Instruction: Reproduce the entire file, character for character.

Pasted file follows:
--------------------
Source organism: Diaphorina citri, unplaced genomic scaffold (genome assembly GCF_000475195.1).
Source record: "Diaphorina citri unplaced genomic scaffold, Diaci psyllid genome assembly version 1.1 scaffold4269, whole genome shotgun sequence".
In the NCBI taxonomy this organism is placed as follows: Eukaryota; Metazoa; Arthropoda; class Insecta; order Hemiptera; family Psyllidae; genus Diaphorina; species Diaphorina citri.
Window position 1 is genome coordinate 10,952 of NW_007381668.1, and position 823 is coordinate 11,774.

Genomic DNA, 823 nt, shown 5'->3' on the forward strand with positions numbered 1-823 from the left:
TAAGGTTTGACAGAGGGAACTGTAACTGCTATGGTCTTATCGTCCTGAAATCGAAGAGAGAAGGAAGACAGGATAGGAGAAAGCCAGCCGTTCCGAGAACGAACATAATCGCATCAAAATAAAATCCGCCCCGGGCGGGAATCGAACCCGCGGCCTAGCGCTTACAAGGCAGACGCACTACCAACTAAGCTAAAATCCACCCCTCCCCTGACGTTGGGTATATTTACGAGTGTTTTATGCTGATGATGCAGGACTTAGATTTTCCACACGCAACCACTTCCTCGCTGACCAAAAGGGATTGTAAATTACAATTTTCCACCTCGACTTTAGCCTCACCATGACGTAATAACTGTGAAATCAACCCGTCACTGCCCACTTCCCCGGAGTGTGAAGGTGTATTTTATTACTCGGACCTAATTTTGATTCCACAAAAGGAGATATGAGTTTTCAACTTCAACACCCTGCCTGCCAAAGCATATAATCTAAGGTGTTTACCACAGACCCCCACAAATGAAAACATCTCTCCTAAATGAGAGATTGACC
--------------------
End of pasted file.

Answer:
Source organism: Diaphorina citri, unplaced genomic scaffold (genome assembly GCF_000475195.1).
Source record: "Diaphorina citri unplaced genomic scaffold, Diaci psyllid genome assembly version 1.1 scaffold4269, whole genome shotgun sequence".
In the NCBI taxonomy this organism is placed as follows: Eukaryota; Metazoa; Arthropoda; class Insecta; order Hemiptera; family Psyllidae; genus Diaphorina; species Diaphorina citri.
Window position 1 is genome coordinate 10,952 of NW_007381668.1, and position 823 is coordinate 11,774.

Genomic DNA, 823 nt, shown 5'->3' on the forward strand with positions numbered 1-823 from the left:
TAAGGTTTGACAGAGGGAACTGTAACTGCTATGGTCTTATCGTCCTGAAATCGAAGAGAGAAGGAAGACAGGATAGGAGAAAGCCAGCCGTTCCGAGAACGAACATAATCGCATCAAAATAAAATCCGCCCCGGGCGGGAATCGAACCCGCGGCCTAGCGCTTACAAGGCAGACGCACTACCAACTAAGCTAAAATCCACCCCTCCCCTGACGTTGGGTATATTTACGAGTGTTTTATGCTGATGATGCAGGACTTAGATTTTCCACACGCAACCACTTCCTCGCTGACCAAAAGGGATTGTAAATTACAATTTTCCACCTCGACTTTAGCCTCACCATGACGTAATAACTGTGAAATCAACCCGTCACTGCCCACTTCCCCGGAGTGTGAAGGTGTATTTTATTACTCGGACCTAATTTTGATTCCACAAAAGGAGATATGAGTTTTCAACTTCAACACCCTGCCTGCCAAAGCATATAATCTAAGGTGTTTACCACAGACCCCCACAAATGAAAACATCTCTCCTAAATGAGAGATTGACC